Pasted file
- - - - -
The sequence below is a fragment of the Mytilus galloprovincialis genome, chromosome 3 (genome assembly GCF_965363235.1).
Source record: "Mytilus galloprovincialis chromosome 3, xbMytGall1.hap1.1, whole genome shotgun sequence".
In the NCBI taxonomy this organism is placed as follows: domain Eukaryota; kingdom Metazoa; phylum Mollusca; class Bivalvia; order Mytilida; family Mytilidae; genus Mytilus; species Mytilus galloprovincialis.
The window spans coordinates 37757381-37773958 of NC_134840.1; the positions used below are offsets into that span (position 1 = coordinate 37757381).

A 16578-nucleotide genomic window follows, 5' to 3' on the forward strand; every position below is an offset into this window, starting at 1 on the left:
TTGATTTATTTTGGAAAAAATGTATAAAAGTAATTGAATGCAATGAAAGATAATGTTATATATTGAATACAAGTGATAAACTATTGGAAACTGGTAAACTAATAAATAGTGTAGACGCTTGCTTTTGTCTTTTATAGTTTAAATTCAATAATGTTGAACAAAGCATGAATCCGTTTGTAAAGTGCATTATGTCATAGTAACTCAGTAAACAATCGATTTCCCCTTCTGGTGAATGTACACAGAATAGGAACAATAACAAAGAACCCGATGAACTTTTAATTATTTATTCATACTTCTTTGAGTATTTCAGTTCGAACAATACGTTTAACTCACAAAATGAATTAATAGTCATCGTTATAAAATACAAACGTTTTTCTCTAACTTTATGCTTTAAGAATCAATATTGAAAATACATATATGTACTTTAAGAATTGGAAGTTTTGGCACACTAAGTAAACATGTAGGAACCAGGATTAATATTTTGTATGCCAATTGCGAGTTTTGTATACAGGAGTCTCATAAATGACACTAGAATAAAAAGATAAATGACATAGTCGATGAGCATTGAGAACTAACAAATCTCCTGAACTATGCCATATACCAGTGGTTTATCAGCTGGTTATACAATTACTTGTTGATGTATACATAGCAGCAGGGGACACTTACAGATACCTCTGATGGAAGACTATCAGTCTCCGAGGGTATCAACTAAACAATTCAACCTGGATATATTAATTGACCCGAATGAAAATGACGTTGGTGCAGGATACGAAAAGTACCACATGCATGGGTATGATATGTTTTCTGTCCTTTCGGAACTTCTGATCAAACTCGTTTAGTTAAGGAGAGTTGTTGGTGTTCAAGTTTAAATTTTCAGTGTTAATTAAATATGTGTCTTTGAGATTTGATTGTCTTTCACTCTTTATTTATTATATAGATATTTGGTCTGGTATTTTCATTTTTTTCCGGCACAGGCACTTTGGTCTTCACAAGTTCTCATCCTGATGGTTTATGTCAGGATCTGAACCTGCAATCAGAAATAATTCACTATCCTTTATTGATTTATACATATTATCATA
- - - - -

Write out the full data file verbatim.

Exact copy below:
The sequence below is a fragment of the Mytilus galloprovincialis genome, chromosome 3 (genome assembly GCF_965363235.1).
Source record: "Mytilus galloprovincialis chromosome 3, xbMytGall1.hap1.1, whole genome shotgun sequence".
In the NCBI taxonomy this organism is placed as follows: domain Eukaryota; kingdom Metazoa; phylum Mollusca; class Bivalvia; order Mytilida; family Mytilidae; genus Mytilus; species Mytilus galloprovincialis.
The window spans coordinates 37757381-37773958 of NC_134840.1; the positions used below are offsets into that span (position 1 = coordinate 37757381).

A 16578-nucleotide genomic window follows, 5' to 3' on the forward strand; every position below is an offset into this window, starting at 1 on the left:
TTGATTTATTTTGGAAAAAATGTATAAAAGTAATTGAATGCAATGAAAGATAATGTTATATATTGAATACAAGTGATAAACTATTGGAAACTGGTAAACTAATAAATAGTGTAGACGCTTGCTTTTGTCTTTTATAGTTTAAATTCAATAATGTTGAACAAAGCATGAATCCGTTTGTAAAGTGCATTATGTCATAGTAACTCAGTAAACAATCGATTTCCCCTTCTGGTGAATGTACACAGAATAGGAACAATAACAAAGAACCCGATGAACTTTTAATTATTTATTCATACTTCTTTGAGTATTTCAGTTCGAACAATACGTTTAACTCACAAAATGAATTAATAGTCATCGTTATAAAATACAAACGTTTTTCTCTAACTTTATGCTTTAAGAATCAATATTGAAAATACATATATGTACTTTAAGAATTGGAAGTTTTGGCACACTAAGTAAACATGTAGGAACCAGGATTAATATTTTGTATGCCAATTGCGAGTTTTGTATACAGGAGTCTCATAAATGACACTAGAATAAAAAGATAAATGACATAGTCGATGAGCATTGAGAACTAACAAATCTCCTGAACTATGCCATATACCAGTGGTTTATCAGCTGGTTATACAATTACTTGTTGATGTATACATAGCAGCAGGGGACACTTACAGATACCTCTGATGGAAGACTATCAGTCTCCGAGGGTATCAACTAAACAATTCAACCTGGATATATTAATTGACCCGAATGAAAATGACGTTGGTGCAGGATACGAAAAGTACCACATGCATGGGTATGATATGTTTTCTGTCCTTTCGGAACTTCTGATCAAACTCGTTTAGTTAAGGAGAGTTGTTGGTGTTCAAGTTTAAATTTTCAGTGTTAATTAAATATGTGTCTTTGAGATTTGATTGTCTTTCACTCTTTATTTATTATATAGATATTTGGTCTGGTATTTTCATTTTTTTCCGGCACAGGCACTTTGGTCTTCACAAGTTCTCATCCTGATGGTTTATGTCAGGATCTGAACCTGCAATCAGAAATAATTCACTATCCTTTATTGATTTATACATATTATCATA